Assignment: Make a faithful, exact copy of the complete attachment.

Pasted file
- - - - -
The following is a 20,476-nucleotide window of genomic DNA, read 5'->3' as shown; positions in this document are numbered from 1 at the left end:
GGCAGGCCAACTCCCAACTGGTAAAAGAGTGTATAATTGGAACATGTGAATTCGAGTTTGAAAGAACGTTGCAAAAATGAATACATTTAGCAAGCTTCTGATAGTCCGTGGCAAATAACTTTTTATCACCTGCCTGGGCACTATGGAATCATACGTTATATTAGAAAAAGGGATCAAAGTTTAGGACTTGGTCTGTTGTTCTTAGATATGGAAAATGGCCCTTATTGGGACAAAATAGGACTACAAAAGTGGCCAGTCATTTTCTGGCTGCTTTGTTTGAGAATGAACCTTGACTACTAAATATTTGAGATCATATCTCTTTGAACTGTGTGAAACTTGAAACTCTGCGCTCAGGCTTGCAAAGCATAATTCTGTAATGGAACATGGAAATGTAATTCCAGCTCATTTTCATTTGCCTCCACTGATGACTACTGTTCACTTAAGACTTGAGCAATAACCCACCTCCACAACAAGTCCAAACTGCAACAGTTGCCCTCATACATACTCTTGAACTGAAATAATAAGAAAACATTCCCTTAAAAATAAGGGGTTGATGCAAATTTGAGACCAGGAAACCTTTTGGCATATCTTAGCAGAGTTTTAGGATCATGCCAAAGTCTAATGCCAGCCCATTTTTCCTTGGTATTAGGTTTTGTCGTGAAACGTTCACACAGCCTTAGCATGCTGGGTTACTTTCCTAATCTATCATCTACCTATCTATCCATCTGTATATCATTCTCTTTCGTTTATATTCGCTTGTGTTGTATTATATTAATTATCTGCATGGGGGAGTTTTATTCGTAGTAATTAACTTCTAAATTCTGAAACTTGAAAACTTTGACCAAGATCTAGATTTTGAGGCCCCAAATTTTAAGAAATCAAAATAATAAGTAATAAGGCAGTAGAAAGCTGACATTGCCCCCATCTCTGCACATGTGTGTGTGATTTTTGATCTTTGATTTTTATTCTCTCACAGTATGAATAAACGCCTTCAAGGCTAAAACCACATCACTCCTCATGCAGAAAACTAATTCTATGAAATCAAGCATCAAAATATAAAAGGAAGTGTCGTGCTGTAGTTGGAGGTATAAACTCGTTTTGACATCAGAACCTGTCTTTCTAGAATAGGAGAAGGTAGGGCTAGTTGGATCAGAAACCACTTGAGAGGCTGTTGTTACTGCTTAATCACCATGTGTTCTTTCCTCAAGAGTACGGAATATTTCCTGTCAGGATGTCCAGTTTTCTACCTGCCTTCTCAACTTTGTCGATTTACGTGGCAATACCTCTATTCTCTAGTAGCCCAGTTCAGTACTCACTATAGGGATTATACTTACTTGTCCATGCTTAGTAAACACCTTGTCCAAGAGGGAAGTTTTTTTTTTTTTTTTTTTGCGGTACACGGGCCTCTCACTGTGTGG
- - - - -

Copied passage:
The following is a 20,476-nucleotide window of genomic DNA, read 5'->3' as shown; positions in this document are numbered from 1 at the left end:
GGCAGGCCAACTCCCAACTGGTAAAAGAGTGTATAATTGGAACATGTGAATTCGAGTTTGAAAGAACGTTGCAAAAATGAATACATTTAGCAAGCTTCTGATAGTCCGTGGCAAATAACTTTTTATCACCTGCCTGGGCACTATGGAATCATACGTTATATTAGAAAAAGGGATCAAAGTTTAGGACTTGGTCTGTTGTTCTTAGATATGGAAAATGGCCCTTATTGGGACAAAATAGGACTACAAAAGTGGCCAGTCATTTTCTGGCTGCTTTGTTTGAGAATGAACCTTGACTACTAAATATTTGAGATCATATCTCTTTGAACTGTGTGAAACTTGAAACTCTGCGCTCAGGCTTGCAAAGCATAATTCTGTAATGGAACATGGAAATGTAATTCCAGCTCATTTTCATTTGCCTCCACTGATGACTACTGTTCACTTAAGACTTGAGCAATAACCCACCTCCACAACAAGTCCAAACTGCAACAGTTGCCCTCATACATACTCTTGAACTGAAATAATAAGAAAACATTCCCTTAAAAATAAGGGGTTGATGCAAATTTGAGACCAGGAAACCTTTTGGCATATCTTAGCAGAGTTTTAGGATCATGCCAAAGTCTAATGCCAGCCCATTTTTCCTTGGTATTAGGTTTTGTCGTGAAACGTTCACACAGCCTTAGCATGCTGGGTTACTTTCCTAATCTATCATCTACCTATCTATCCATCTGTATATCATTCTCTTTCGTTTATATTCGCTTGTGTTGTATTATATTAATTATCTGCATGGGGGAGTTTTATTCGTAGTAATTAACTTCTAAATTCTGAAACTTGAAAACTTTGACCAAGATCTAGATTTTGAGGCCCCAAATTTTAAGAAATCAAAATAATAAGTAATAAGGCAGTAGAAAGCTGACATTGCCCCCATCTCTGCACATGTGTGTGTGATTTTTGATCTTTGATTTTTATTCTCTCACAGTATGAATAAACGCCTTCAAGGCTAAAACCACATCACTCCTCATGCAGAAAACTAATTCTATGAAATCAAGCATCAAAATATAAAAGGAAGTGTCGTGCTGTAGTTGGAGGTATAAACTCGTTTTGACATCAGAACCTGTCTTTCTAGAATAGGAGAAGGTAGGGCTAGTTGGATCAGAAACCACTTGAGAGGCTGTTGTTACTGCTTAATCACCATGTGTTCTTTCCTCAAGAGTACGGAATATTTCCTGTCAGGATGTCCAGTTTTCTACCTGCCTTCTCAACTTTGTCGATTTACGTGGCAATACCTCTATTCTCTAGTAGCCCAGTTCAGTACTCACTATAGGGATTATACTTACTTGTCCATGCTTAGTAAACACCTTGTCCAAGAGGGAAGTTTTTTTTTTTTTTTTTTTGCGGTACACGGGCCTCTCACTGTGTGG